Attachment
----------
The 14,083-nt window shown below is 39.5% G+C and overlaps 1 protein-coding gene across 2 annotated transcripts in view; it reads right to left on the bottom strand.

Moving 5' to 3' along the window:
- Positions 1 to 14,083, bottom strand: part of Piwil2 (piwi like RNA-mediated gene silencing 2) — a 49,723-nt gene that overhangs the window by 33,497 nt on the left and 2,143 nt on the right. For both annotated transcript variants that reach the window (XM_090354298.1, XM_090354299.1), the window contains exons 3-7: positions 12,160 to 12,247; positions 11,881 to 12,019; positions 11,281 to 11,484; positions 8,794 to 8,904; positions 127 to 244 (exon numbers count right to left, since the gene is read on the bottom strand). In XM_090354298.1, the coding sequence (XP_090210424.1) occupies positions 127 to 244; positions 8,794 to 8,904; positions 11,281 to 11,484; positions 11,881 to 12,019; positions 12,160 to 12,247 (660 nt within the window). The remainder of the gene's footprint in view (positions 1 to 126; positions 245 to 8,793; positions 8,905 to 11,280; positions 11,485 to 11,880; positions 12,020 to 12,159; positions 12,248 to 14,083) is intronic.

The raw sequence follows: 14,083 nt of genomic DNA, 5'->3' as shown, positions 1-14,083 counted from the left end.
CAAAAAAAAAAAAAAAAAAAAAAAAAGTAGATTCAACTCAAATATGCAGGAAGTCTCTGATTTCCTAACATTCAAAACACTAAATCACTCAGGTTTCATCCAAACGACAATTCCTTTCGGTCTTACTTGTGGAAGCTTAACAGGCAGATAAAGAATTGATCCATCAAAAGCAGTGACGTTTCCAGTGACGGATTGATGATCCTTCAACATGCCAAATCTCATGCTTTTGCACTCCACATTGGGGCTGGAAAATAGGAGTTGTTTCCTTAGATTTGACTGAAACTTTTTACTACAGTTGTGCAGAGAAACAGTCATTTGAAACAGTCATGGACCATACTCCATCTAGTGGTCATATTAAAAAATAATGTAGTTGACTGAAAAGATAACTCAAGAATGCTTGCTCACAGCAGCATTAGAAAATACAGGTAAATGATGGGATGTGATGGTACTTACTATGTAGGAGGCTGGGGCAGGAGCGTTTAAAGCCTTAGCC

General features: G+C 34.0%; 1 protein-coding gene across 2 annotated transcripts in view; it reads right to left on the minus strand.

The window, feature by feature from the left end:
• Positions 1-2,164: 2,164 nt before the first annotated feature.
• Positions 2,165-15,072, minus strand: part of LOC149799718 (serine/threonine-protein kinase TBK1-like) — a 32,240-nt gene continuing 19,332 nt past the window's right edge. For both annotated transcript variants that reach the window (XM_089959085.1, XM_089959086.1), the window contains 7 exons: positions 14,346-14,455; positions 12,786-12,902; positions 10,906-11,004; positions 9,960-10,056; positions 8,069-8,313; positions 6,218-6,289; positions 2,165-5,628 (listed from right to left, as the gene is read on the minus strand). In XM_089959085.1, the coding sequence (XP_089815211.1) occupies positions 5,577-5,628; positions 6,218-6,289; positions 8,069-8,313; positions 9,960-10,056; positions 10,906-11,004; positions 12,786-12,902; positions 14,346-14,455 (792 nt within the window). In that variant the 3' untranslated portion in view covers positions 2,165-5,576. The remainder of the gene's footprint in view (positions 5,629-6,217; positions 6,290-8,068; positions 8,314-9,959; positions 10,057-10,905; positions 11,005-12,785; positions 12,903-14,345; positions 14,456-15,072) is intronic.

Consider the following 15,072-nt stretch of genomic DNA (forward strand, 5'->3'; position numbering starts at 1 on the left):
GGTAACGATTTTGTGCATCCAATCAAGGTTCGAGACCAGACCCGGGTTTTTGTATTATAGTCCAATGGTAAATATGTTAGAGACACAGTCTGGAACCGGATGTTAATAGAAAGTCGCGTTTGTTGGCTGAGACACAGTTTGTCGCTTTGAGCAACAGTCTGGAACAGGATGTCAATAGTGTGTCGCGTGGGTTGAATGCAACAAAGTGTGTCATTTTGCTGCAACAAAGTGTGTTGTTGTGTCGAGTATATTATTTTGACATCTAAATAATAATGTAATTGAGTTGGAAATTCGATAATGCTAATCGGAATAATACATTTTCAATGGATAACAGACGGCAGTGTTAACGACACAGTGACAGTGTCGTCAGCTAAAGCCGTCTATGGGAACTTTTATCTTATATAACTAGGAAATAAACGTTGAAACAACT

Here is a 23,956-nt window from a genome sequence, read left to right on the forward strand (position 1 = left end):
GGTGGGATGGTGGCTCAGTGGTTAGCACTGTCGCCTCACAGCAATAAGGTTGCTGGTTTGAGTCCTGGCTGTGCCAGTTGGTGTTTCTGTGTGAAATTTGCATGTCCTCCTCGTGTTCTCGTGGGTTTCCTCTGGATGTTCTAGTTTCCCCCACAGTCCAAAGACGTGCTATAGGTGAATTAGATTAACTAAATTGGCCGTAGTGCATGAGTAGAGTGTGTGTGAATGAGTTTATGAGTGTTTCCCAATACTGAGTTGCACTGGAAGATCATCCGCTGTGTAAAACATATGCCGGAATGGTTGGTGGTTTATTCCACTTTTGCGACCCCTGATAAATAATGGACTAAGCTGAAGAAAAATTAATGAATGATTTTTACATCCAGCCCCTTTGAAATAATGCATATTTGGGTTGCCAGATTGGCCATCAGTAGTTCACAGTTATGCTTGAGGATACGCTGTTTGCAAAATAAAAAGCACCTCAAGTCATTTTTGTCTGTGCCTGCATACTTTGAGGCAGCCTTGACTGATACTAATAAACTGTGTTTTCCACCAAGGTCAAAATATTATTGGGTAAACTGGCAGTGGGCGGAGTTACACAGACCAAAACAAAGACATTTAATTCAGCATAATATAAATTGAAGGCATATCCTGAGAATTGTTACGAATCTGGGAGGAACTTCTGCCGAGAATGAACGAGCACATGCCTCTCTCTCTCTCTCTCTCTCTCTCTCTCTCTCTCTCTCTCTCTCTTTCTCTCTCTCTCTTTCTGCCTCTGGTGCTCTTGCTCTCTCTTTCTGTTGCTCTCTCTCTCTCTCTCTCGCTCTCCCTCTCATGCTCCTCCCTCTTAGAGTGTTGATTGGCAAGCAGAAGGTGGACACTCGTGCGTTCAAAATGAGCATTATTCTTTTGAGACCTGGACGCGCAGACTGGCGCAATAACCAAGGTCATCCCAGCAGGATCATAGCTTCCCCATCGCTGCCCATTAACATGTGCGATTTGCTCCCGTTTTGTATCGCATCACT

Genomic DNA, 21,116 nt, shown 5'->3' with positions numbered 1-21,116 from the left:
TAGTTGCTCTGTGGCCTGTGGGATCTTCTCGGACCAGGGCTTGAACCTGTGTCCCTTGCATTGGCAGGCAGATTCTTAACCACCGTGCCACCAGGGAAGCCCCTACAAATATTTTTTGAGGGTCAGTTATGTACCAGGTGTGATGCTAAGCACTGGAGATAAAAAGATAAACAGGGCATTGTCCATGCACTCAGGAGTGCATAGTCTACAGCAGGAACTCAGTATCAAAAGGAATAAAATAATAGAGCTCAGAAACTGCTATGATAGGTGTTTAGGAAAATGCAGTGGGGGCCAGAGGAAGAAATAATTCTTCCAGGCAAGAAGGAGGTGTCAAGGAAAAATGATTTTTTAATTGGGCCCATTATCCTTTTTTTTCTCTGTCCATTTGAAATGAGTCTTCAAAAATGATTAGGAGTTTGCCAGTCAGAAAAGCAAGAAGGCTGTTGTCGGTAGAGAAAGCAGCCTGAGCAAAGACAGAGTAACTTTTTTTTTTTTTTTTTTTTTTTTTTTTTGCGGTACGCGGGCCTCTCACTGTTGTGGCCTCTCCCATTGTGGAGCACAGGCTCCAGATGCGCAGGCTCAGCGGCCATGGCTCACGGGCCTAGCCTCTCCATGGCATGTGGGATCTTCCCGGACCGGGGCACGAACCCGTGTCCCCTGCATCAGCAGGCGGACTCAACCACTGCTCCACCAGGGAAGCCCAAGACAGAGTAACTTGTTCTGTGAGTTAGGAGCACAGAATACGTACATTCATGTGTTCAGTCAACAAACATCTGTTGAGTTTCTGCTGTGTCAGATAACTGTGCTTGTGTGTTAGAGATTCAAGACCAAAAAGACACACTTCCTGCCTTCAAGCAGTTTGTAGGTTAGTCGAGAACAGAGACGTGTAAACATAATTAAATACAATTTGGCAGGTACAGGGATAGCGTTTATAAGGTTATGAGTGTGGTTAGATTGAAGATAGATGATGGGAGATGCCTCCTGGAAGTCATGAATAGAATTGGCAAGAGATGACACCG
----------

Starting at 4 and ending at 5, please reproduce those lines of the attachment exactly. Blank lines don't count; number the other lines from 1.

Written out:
The raw sequence follows: 14,083 nt of genomic DNA, 5'->3' as shown, positions 1-14,083 counted from the left end.
CAAAAAAAAAAAAAAAAAAAAAAAAAGTAGATTCAACTCAAATATGCAGGAAGTCTCTGATTTCCTAACATTCAAAACACTAAATCACTCAGGTTTCATCCAAACGACAATTCCTTTCGGTCTTACTTGTGGAAGCTTAACAGGCAGATAAAGAATTGATCCATCAAAAGCAGTGACGTTTCCAGTGACGGATTGATGATCCTTCAACATGCCAAATCTCATGCTTTTGCACTCCACATTGGGGCTGGAAAATAGGAGTTGTTTCCTTAGATTTGACTGAAACTTTTTACTACAGTTGTGCAGAGAAACAGTCATTTGAAACAGTCATGGACCATACTCCATCTAGTGGTCATATTAAAAAATAATGTAGTTGACTGAAAAGATAACTCAAGAATGCTTGCTCACAGCAGCATTAGAAAATACAGGTAAATGATGGGATGTGATGGTACTTACTATGTAGGAGGCTGGGGCAGGAGCGTTTAAAGCCTTAGCC